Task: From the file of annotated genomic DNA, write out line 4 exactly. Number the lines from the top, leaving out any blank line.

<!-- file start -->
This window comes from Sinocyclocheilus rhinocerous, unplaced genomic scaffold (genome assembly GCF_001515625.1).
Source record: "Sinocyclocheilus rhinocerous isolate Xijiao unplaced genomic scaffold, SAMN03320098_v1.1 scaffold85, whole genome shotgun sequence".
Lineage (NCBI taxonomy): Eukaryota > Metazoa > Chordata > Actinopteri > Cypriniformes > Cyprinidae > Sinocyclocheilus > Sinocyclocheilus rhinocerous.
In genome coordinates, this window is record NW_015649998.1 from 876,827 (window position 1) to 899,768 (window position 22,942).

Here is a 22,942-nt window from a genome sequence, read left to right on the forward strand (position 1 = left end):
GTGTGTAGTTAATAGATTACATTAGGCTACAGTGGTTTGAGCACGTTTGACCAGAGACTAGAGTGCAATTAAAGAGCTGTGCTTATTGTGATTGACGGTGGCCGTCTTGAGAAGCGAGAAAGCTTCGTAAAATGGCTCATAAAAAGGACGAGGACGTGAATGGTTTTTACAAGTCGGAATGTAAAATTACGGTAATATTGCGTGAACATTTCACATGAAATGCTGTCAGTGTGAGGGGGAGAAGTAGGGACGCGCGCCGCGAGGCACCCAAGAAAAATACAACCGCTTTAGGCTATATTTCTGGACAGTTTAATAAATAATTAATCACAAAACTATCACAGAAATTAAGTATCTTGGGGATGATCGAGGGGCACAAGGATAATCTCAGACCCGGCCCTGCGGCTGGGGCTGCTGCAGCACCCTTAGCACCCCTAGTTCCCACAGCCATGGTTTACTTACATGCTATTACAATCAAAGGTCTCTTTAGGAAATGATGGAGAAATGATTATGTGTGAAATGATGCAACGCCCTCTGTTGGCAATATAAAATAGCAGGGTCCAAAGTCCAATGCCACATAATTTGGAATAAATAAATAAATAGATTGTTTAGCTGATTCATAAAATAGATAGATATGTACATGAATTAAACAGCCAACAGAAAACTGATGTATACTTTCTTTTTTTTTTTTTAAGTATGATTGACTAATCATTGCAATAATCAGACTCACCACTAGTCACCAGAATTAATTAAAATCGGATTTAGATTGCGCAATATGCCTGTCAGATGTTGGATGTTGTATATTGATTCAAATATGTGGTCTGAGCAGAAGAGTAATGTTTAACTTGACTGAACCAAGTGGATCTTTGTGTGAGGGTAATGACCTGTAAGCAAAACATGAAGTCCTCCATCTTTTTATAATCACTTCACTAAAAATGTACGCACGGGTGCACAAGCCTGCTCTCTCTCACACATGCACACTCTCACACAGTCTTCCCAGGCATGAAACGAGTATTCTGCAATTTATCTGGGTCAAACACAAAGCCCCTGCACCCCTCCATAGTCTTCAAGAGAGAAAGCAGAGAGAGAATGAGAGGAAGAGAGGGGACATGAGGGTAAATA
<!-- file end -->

In genome coordinates, this window is record NW_015649998.1 from 876,827 (window position 1) to 899,768 (window position 22,942).